DEDICATED campaigners have said the community they support deserves better as a North-East town braces itself for unprecedented cutbacks.

Around 110,000 Darlington residents will bear the brunt of a £12.5million budget reduction that was rubber-stamped by councillors on Wednesday night (June 29).

Services across the town will be scarred by the deep financial cuts that will be implemented as part of a swingeing four-year plan.

But passionate protestors vowed to protect Darlington’s heritage in the wake of councillors agreeing to close Crown Street Library and take the mobile library service off the roads.

Around 111 Darlington Borough Council employees now face redundancy, including 25 library officers.

Council Leader Bill Dixon told 43 fellow councillors present in Wednesday night’s Town Hall meeting that the mass reduction in staff would scale back the authority’s control.

However, after more than half of the representatives voted for a reduced library service to run out of the Dolphin Centre, members of the public in the council chamber gallery implored councillors to use their current powers to rethink the plan.

Speaking immediately after the meeting, Darlington for Culture (DfC) chair, John Dean, said: “Tonight’s council decision represents a missed opportunity for the council to work with the community.

“As we have always said, the time has come for imaginative thinking and a new way of working and the community’s plans for Crown Street Library offered the chance to put it into practice.

“The huge numbers of people who campaigned to save Crown Street Library have been magnificent and they and the community that uses and loves the library deserve better than tonight’s decision by councillors.”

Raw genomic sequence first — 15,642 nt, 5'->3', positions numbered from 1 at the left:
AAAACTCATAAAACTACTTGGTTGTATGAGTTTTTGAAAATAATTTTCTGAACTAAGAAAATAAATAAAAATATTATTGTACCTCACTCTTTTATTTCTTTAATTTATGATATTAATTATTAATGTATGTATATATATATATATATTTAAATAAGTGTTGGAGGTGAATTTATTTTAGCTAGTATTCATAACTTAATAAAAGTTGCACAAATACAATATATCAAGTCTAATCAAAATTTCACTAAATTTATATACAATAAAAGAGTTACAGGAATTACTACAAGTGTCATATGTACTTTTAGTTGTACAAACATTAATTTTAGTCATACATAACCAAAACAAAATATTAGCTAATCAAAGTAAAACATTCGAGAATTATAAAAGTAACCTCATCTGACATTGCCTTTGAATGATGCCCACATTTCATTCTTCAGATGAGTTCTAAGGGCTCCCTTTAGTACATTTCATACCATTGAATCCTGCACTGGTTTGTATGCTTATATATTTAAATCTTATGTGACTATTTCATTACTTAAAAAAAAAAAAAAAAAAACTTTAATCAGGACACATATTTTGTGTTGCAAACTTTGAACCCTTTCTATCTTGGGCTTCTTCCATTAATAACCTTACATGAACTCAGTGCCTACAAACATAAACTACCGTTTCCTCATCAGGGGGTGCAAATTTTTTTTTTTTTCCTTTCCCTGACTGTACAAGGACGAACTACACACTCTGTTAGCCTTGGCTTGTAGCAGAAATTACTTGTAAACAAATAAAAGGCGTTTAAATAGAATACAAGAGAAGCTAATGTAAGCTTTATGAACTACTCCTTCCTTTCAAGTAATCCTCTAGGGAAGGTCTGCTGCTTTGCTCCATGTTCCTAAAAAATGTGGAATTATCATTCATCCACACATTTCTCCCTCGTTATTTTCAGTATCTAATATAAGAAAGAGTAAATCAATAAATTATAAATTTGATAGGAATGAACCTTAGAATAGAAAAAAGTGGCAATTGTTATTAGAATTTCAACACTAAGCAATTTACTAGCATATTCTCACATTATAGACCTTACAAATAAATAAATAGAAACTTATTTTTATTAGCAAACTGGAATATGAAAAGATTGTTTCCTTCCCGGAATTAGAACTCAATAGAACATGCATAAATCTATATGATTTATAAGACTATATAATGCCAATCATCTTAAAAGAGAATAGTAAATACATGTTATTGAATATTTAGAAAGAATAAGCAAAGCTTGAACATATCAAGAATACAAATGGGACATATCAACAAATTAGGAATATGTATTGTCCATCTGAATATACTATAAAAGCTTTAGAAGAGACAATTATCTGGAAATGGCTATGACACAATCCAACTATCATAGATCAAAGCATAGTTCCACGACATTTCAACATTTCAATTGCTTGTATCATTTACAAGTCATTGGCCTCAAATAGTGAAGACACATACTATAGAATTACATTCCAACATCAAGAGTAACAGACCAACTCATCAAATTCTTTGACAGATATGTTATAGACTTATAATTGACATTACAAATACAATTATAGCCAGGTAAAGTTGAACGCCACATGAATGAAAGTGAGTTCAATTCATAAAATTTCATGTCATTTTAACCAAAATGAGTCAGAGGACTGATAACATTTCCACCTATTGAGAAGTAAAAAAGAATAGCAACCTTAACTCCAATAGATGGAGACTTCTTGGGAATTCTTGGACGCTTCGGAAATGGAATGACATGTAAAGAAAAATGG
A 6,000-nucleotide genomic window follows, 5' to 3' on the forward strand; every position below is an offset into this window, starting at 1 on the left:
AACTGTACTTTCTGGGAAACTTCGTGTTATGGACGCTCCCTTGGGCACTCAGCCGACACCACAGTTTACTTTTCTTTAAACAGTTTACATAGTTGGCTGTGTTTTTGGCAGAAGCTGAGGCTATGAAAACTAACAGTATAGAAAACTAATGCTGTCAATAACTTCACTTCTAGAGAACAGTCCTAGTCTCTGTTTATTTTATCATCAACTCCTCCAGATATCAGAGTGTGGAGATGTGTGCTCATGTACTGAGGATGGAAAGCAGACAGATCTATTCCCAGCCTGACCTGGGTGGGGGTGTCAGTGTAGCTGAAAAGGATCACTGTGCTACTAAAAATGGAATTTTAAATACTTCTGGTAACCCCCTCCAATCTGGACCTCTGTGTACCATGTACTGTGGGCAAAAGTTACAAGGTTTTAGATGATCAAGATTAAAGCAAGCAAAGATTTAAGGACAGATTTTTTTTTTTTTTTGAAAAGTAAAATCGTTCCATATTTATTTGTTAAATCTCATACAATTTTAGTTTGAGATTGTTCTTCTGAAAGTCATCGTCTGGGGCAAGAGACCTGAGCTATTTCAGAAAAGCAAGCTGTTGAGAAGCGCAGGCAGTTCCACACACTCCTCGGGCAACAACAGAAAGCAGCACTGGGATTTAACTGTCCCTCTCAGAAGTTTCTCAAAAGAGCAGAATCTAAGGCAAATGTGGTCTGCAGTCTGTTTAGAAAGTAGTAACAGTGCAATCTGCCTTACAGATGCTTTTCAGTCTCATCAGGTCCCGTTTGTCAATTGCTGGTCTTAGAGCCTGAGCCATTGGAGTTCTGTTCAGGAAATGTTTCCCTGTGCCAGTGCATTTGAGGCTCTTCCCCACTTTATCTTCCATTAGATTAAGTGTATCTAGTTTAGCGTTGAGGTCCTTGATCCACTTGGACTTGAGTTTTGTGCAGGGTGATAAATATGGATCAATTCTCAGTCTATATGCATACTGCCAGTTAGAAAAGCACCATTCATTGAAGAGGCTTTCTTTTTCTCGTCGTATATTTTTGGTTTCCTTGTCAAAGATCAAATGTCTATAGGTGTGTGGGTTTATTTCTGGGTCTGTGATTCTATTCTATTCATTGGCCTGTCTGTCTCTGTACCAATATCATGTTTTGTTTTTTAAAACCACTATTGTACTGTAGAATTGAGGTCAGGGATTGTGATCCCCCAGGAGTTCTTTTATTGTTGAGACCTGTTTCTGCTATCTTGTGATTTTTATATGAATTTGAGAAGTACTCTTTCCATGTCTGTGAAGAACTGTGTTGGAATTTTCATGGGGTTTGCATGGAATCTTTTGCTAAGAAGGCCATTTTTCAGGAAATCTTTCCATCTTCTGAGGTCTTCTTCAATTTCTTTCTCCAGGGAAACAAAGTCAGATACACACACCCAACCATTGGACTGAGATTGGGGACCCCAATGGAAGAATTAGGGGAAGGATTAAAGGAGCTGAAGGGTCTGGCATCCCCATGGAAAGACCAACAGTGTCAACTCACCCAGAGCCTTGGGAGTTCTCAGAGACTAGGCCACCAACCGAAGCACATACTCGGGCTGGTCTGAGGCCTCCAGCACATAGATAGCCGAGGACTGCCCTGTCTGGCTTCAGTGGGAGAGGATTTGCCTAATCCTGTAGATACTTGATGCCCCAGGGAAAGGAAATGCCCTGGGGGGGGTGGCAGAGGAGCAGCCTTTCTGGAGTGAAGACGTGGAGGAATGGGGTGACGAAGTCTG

Just hours before the special meeting was held, a large crowd of library users of all ages rallied outside the Town Hall in a bid to sway a last minute change of heart.

But Councillor Nick Wallis, cabinet member for leisure and the local environment, convinced his Labour colleagues to vote with their heads which eventually sealed the iconic building’s fate.

Cockerton Library and The Bridge were both granted a stay of execution as part of the Medium Term Financial Plan (MTFP).

But proposals to afford Crown Street Library a similar opportunity were rejected by Cllr Wallis who stated that the building would incur £150,000 of running costs in the meantime.

DfC’s Mr Dean added: “We welcome the granting of extra time to pull together a rescue plan for Cockerton Library. This represents an opportunity which we must grasp.

“We are also delighted that councillors voted to give the Bridge Centre for Visual Arts time to pull together a rescue plan.”

The group have urged individuals or other organisations to contact them in a bid to protect the libraries and The Bridge.

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